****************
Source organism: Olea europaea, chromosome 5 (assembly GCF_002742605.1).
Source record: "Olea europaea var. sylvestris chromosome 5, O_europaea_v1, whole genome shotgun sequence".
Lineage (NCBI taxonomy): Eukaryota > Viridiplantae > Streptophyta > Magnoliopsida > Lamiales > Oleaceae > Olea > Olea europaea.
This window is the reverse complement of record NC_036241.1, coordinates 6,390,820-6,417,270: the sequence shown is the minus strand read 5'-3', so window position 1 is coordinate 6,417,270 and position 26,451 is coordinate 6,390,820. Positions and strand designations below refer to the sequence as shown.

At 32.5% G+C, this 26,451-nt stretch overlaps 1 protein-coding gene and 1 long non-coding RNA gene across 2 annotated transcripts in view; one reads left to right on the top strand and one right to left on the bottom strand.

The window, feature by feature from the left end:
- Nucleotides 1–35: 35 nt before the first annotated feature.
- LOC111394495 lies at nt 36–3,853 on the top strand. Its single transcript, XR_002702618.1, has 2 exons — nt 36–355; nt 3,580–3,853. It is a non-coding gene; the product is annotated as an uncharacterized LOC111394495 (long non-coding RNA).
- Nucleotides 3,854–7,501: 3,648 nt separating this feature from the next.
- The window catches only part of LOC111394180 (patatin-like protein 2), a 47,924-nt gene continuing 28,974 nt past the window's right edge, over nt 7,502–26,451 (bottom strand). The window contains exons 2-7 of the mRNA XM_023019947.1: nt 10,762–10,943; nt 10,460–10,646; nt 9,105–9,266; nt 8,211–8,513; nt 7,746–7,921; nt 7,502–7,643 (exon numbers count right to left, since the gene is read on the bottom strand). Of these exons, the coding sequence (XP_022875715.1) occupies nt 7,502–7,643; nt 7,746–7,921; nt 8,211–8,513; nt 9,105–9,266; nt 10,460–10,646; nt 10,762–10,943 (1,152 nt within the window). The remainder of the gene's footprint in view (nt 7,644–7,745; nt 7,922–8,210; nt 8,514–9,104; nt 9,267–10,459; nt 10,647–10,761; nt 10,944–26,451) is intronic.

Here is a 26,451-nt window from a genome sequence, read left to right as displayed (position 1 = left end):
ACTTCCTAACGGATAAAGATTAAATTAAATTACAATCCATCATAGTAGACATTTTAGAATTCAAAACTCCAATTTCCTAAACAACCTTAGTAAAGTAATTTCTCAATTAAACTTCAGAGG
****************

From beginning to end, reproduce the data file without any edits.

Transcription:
Source organism: Olea europaea, chromosome 5 (assembly GCF_002742605.1).
Source record: "Olea europaea var. sylvestris chromosome 5, O_europaea_v1, whole genome shotgun sequence".
Lineage (NCBI taxonomy): Eukaryota > Viridiplantae > Streptophyta > Magnoliopsida > Lamiales > Oleaceae > Olea > Olea europaea.
This window is the reverse complement of record NC_036241.1, coordinates 6,390,820-6,417,270: the sequence shown is the minus strand read 5'-3', so window position 1 is coordinate 6,417,270 and position 26,451 is coordinate 6,390,820. Positions and strand designations below refer to the sequence as shown.

At 32.5% G+C, this 26,451-nt stretch overlaps 1 protein-coding gene and 1 long non-coding RNA gene across 2 annotated transcripts in view; one reads left to right on the top strand and one right to left on the bottom strand.

The window, feature by feature from the left end:
- Nucleotides 1–35: 35 nt before the first annotated feature.
- LOC111394495 lies at nt 36–3,853 on the top strand. Its single transcript, XR_002702618.1, has 2 exons — nt 36–355; nt 3,580–3,853. It is a non-coding gene; the product is annotated as an uncharacterized LOC111394495 (long non-coding RNA).
- Nucleotides 3,854–7,501: 3,648 nt separating this feature from the next.
- The window catches only part of LOC111394180 (patatin-like protein 2), a 47,924-nt gene continuing 28,974 nt past the window's right edge, over nt 7,502–26,451 (bottom strand). The window contains exons 2-7 of the mRNA XM_023019947.1: nt 10,762–10,943; nt 10,460–10,646; nt 9,105–9,266; nt 8,211–8,513; nt 7,746–7,921; nt 7,502–7,643 (exon numbers count right to left, since the gene is read on the bottom strand). Of these exons, the coding sequence (XP_022875715.1) occupies nt 7,502–7,643; nt 7,746–7,921; nt 8,211–8,513; nt 9,105–9,266; nt 10,460–10,646; nt 10,762–10,943 (1,152 nt within the window). The remainder of the gene's footprint in view (nt 7,644–7,745; nt 7,922–8,210; nt 8,514–9,104; nt 9,267–10,459; nt 10,647–10,761; nt 10,944–26,451) is intronic.

Here is a 26,451-nt window from a genome sequence, read left to right as displayed (position 1 = left end):
ACTTCCTAACGGATAAAGATTAAATTAAATTACAATCCATCATAGTAGACATTTTAGAATTCAAAACTCCAATTTCCTAAACAACCTTAGTAAAGTAATTTCTCAATTAAACTTCAGAGG